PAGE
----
Ryuichi Tamura

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              田 村 隆 一 

Tamura Ryuichi 1923 - 1998                       

Born in Otsuka, outside the city of Tokyo, Tamura grew up in a traditional Japanese household. His first experiences outside the family came when he entered high school in downtown Tokyo. He met and became active with a group of young poets who were exploring the facets of modernism. He entered the literary department of Meiji University in 1941, and was inducted into the Navy in 1943. He did not enter combat, but the many of his friends who were killed in the war scarred him for life. After the war, with those from his school days who survived, he started the poetry journal Arechi (The Waste Land). His first book of poems, Four Thousand Days and Nights appeared in 1956. It introduced a new hard tone to Japanese poetry, using original forms and striking metaphors and images. With the publication of The World Without Words in 1962, he was established as a major poet. He spent five months at the University of Iowa's International Writing Program in 1967-68 as Guest Poet. Later, he traveled to England, Scotland and India. His experiences filled twenty eight volumes of poetry. Tamura was a major force and influence in modern Japanese literature. In addition to many prestigious awards for poetry, Tamura received Japan's highest honor, the 54th Japan Academy of Arts Award for Poetry in 1998.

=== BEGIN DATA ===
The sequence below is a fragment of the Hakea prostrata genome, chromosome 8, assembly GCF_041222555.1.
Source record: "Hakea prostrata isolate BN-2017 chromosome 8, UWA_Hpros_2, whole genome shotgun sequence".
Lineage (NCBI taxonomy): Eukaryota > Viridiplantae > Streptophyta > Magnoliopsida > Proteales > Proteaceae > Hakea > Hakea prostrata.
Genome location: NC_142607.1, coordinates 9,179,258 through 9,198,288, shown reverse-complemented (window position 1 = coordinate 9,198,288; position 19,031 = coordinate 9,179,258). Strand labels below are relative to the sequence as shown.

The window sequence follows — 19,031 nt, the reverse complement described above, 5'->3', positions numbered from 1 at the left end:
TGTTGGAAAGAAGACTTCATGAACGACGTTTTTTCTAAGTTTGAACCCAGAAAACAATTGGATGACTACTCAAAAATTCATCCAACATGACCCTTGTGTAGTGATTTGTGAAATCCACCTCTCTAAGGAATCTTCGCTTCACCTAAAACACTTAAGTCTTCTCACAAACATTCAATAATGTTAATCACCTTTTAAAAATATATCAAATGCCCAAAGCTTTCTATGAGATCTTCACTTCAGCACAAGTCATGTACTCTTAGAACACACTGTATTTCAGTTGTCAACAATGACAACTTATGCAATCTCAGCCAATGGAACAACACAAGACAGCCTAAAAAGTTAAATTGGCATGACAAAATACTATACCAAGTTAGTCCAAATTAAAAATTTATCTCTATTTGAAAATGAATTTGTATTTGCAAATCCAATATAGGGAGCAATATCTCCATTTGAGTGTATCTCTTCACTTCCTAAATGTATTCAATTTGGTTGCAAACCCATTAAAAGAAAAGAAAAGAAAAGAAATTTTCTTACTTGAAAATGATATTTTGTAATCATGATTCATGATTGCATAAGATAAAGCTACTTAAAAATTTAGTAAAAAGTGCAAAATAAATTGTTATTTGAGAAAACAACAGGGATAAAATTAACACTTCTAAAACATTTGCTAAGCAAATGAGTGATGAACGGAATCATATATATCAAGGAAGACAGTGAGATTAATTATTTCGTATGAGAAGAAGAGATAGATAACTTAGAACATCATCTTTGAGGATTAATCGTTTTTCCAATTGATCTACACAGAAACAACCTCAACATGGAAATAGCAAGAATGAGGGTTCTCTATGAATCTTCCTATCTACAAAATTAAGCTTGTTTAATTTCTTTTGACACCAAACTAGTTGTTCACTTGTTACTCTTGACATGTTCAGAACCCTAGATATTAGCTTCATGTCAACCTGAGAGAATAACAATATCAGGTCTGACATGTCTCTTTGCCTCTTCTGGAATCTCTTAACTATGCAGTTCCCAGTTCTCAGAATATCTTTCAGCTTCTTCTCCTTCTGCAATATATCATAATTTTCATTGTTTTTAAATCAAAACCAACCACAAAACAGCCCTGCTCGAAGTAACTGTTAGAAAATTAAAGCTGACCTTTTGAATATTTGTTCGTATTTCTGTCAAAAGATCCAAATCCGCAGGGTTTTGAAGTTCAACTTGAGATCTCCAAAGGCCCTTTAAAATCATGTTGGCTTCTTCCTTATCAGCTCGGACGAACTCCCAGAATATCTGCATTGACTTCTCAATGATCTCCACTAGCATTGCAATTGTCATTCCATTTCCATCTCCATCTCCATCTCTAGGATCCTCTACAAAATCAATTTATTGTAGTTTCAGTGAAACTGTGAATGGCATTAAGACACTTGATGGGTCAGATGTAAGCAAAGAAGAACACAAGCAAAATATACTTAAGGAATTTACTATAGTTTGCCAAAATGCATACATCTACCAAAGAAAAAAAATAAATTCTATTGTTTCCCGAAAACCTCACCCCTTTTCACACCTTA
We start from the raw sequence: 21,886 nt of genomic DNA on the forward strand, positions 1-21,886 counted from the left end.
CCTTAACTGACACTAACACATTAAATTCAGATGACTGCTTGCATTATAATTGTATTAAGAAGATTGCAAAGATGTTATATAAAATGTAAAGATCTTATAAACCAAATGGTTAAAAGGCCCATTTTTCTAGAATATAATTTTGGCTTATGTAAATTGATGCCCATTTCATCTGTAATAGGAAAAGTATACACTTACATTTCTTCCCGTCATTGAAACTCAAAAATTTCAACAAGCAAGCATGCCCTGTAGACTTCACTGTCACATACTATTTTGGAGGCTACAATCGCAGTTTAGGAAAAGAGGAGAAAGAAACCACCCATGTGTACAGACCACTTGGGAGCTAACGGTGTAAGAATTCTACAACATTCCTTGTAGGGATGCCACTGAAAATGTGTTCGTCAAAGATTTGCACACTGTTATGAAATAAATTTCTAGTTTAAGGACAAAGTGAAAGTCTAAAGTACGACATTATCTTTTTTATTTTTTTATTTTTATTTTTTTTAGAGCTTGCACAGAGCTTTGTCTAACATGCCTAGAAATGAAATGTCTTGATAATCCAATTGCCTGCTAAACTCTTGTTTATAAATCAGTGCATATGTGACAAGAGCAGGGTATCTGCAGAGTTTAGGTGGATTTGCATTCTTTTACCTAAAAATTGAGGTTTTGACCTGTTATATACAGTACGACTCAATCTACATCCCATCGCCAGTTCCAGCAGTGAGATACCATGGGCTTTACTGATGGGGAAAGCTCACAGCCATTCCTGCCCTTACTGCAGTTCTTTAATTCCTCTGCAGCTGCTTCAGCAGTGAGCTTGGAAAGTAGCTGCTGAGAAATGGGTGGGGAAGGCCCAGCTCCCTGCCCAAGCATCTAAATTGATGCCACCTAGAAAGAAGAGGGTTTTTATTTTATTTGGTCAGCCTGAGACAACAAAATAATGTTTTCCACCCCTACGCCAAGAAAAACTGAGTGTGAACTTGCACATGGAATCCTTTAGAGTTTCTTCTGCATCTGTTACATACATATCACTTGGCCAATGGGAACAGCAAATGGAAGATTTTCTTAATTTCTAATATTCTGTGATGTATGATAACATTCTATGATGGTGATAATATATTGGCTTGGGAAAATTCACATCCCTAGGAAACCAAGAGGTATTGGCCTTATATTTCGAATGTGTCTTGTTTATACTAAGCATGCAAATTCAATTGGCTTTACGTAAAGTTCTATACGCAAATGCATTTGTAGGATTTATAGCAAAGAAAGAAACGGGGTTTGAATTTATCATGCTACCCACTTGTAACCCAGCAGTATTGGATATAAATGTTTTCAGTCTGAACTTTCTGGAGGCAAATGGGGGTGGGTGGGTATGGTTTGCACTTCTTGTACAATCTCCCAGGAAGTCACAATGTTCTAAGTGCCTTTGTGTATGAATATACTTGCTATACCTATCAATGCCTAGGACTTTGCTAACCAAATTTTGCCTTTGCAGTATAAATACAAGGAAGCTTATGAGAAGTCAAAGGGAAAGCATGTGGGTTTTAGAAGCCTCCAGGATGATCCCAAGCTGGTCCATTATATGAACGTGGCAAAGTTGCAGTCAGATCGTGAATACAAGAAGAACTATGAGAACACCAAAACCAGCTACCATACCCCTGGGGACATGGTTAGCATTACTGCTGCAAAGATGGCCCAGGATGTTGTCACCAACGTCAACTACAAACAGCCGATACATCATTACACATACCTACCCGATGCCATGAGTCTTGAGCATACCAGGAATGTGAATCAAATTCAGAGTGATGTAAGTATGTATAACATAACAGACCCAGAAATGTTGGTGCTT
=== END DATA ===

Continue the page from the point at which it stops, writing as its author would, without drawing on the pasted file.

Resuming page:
Zaimokuza Beach in Kamakura where Tamura often strolled.

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